Submitted manuscripts should not have been published previously, nor be under consideration for publication elsewhere (except conference proceedings papers). All manuscripts are thoroughly refereed through a single-blind peer-review process. A guide for authors and other relevant information for submission of manuscripts is available on the Instructions for Authors page. Children is an international peer-reviewed open access monthly journal published by MDPI.

Please visit the Instructions for Authors page before submitting a manuscript. The Article Processing Charge (APC) for publication in this open access journal is 2400 CHF (Swiss Francs). Submitted papers should be well formatted and use good English. Authors may use MDPI's English editing service prior to publication or during author revisions.

Keywords

  • rehabilitation
  • cerebral palsy
  • neuromuscular diseases
  • neurodevelopmental disorders
  • congenital, hereditary, and neonatal diseases and abnormalities
  • movement disorders
  • disabled persons
  • neuromuscular manifestations
  • assistive devices
  • orthotic devices

Published Papers (6 papers)

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Research

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13 pages, 609 KiB  
Article
Outcomes of a Parent-Delivered Baby-mCIMT Model for Infants at High Risk of Unilateral Cerebral Palsy Using Remote Coaching in Telerehabilitation
by Katarina Svensson, Heléne Sundelin and Ann-Christin Eliasson
Children 2024, 11(1), 101; https://doi.org/10.3390/children11010101 - 15 Jan 2024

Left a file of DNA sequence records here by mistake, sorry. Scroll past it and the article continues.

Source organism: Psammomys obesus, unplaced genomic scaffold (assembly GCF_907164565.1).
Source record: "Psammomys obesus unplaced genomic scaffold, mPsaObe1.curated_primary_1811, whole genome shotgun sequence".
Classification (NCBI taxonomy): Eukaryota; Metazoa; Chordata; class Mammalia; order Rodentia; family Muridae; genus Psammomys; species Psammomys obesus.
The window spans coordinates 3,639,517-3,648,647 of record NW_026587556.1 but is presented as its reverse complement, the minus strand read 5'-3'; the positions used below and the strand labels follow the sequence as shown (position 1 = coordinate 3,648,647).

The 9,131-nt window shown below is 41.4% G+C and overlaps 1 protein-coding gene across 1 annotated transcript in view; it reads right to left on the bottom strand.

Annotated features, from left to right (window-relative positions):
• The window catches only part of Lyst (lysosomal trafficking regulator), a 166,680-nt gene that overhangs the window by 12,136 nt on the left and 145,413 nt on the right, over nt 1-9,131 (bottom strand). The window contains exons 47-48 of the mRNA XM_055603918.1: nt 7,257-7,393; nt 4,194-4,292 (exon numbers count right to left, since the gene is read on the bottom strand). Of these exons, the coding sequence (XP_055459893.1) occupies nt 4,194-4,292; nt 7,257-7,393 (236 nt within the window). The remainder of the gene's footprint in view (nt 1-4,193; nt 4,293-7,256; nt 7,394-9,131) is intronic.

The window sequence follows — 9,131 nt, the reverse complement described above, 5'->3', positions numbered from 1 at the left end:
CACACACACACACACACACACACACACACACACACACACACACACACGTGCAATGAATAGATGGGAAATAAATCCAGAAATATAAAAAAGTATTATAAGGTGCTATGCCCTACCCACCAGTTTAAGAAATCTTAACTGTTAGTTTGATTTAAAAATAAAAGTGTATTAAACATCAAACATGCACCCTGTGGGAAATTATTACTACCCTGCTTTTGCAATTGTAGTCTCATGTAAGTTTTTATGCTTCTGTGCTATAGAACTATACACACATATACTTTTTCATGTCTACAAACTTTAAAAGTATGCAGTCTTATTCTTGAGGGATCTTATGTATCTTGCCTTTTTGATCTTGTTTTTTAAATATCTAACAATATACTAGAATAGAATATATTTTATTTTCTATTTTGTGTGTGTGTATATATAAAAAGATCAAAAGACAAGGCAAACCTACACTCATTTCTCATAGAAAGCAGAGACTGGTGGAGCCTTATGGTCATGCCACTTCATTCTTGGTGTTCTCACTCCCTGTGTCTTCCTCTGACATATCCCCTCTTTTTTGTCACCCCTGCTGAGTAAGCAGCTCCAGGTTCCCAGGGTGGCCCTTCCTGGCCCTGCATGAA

Viewed by 867
Abstract
There is growing evidence of the positive effects of constraint-induced movement therapy (CIMT) for infants at high risk of unilateral cerebral palsy (UCP) when provided by parents with in-person coaching/supervision from occupational therapists during home visits. The aim of this study is to [...] Read more.
There is growing evidence of the positive effects of constraint-induced movement therapy (CIMT) for infants at high risk of unilateral cerebral palsy (UCP) when provided by parents with in-person coaching/supervision from occupational therapists during home visits. The aim of this study is to investigate whether Baby-mCIMT (modifiedCIMT) can be as effective if parents are coached/supervised remotely. In this case-control study, we recruited 20 infants and re-used 18 controls, 4–8-month-old infants in both groups at high risk of UCP. The same protocol regarding inclusion criteria, data collection, and training volume was used in both groups. The training was conducted for two 6-week periods, separated by a 6-week break, consisting of daily 30 min sessions conducted by parents, supported by therapist coaching once a week. The primary outcome was measured using the Hand Assessment for Infants (HAI). There was no difference in the change of HAI units (p = 0.803) or that of the affected-hand raw score (p = 0.942) between the two groups. The remote coaching method was well received by parents. In conclusion, this demonstrates that remote coaching/supervision is as effective as the in-person approach, requiring less time and effort for both families and healthcare providers. Full article
(This article belongs to the Special Issue Research in Rehabilitation for Children with Motor Disability)
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12 pages, 979 KiB  
Article
Knee Flexion While Walking Exceeds Knee Flexion Contracture in Children with Spastic Cerebral Palsy
by Åsa Bartonek and Cecilia Lidbeck